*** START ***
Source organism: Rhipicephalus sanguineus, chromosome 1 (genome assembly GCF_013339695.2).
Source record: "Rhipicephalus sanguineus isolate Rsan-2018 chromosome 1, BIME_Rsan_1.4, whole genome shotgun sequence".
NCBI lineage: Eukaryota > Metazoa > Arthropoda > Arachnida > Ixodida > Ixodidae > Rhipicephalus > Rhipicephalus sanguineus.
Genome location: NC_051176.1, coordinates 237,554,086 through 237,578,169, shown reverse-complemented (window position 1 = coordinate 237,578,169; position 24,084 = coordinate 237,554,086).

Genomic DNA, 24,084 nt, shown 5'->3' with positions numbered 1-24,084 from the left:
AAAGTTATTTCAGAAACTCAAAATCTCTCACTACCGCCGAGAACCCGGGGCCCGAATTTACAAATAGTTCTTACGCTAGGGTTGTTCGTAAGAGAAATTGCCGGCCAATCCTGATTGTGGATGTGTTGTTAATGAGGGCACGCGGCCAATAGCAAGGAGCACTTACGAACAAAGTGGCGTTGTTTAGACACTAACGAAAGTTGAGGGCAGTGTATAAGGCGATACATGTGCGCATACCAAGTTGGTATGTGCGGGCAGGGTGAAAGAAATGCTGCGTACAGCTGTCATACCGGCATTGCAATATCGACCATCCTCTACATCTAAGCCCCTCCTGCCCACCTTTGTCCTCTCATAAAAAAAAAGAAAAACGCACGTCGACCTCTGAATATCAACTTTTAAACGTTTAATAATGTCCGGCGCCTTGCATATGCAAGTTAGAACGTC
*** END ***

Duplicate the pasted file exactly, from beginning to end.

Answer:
Source organism: Rhipicephalus sanguineus, chromosome 1 (genome assembly GCF_013339695.2).
Source record: "Rhipicephalus sanguineus isolate Rsan-2018 chromosome 1, BIME_Rsan_1.4, whole genome shotgun sequence".
NCBI lineage: Eukaryota > Metazoa > Arthropoda > Arachnida > Ixodida > Ixodidae > Rhipicephalus > Rhipicephalus sanguineus.
Genome location: NC_051176.1, coordinates 237,554,086 through 237,578,169, shown reverse-complemented (window position 1 = coordinate 237,578,169; position 24,084 = coordinate 237,554,086).

Genomic DNA, 24,084 nt, shown 5'->3' with positions numbered 1-24,084 from the left:
AAAGTTATTTCAGAAACTCAAAATCTCTCACTACCGCCGAGAACCCGGGGCCCGAATTTACAAATAGTTCTTACGCTAGGGTTGTTCGTAAGAGAAATTGCCGGCCAATCCTGATTGTGGATGTGTTGTTAATGAGGGCACGCGGCCAATAGCAAGGAGCACTTACGAACAAAGTGGCGTTGTTTAGACACTAACGAAAGTTGAGGGCAGTGTATAAGGCGATACATGTGCGCATACCAAGTTGGTATGTGCGGGCAGGGTGAAAGAAATGCTGCGTACAGCTGTCATACCGGCATTGCAATATCGACCATCCTCTACATCTAAGCCCCTCCTGCCCACCTTTGTCCTCTCATAAAAAAAAAGAAAAACGCACGTCGACCTCTGAATATCAACTTTTAAACGTTTAATAATGTCCGGCGCCTTGCATATGCAAGTTAGAACGTC